Sir Oliver consults Rowley, Sir Peter’s shrewd and observing servant, in an attempt to learn more about his nephews’ characters. Rowley himself believes that Joseph does not have as good a character as his reputation seems to indicate and that Charles has a better one. Sir Oliver also consults Sir Peter, who declares that he is ready to stake his life on Joseph’s honor. He is much put out, therefore, when Maria once more refuses to marry Joseph.
Sir Peter, Sir Oliver, and Rowley plan to test the worthiness of the nephews. Charles is, as usual, in dire need of money, and Sir Oliver arranges to accompany a moneylender who is going to see Charles; Sir Oliver will claim to be Mr. Premium, a man who can supply the money that Charles needs. When they arrive at Charles’s lodging, a drinking party is in progress, and some of the guests are playing games of dice. Sir Oliver is not at all impressed with Trip, Charles’s footman, who gives himself the airs of a fashionable man-about-town.
Upon investigating, Sir Oliver discovers that Charles has, with the exception only of the portraits of his ancestors, turned all of his inherited possessions into cash. Convinced that Charles is a scamp, Sir Oliver, still calling himself Premium, agrees to buy the paintings, and he purchases each picture as presented except his own portrait, which Charles will not sell for any amount of money. Sir Oliver is pleased by this fact and on that ground discounts Charles’s reputation for extravagance. Charles receives a draft for eight hundred pounds for the portraits and immediately sends one hundred pounds to Mr. Stanley, a poor relation whose financial circumstances are even worse than his own.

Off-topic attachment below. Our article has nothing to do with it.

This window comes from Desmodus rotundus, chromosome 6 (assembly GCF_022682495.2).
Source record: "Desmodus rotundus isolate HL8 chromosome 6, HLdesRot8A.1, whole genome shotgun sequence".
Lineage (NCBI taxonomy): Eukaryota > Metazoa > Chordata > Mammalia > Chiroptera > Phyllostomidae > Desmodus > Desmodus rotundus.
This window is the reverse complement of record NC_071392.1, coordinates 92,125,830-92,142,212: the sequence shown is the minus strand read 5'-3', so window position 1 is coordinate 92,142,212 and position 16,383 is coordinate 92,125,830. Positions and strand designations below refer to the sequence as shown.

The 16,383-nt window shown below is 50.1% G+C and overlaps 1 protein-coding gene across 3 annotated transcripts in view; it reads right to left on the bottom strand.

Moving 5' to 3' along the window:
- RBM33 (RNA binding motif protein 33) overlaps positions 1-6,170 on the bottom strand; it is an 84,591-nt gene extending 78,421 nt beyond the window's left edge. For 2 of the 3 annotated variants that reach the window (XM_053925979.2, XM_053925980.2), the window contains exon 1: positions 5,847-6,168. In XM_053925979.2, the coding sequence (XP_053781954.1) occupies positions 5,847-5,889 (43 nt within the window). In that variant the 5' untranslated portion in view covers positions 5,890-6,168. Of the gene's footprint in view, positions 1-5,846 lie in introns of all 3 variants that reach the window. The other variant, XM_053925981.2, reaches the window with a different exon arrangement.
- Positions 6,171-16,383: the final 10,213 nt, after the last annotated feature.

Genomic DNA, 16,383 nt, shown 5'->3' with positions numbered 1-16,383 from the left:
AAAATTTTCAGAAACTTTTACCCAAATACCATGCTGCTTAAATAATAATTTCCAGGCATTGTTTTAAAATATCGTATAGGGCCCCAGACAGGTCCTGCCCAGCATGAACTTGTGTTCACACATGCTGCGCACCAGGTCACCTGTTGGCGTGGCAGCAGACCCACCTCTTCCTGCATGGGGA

During an assignation between Joseph Surface and Lady Teazle in Joseph’s library, Joseph advises her to give her husband grounds for jealousy rather than to suffer his jealousy without cause. He argues that to save her reputation she must ruin it and that he is the man best able to help her. Lady Teazle considers such a doctrine very odd.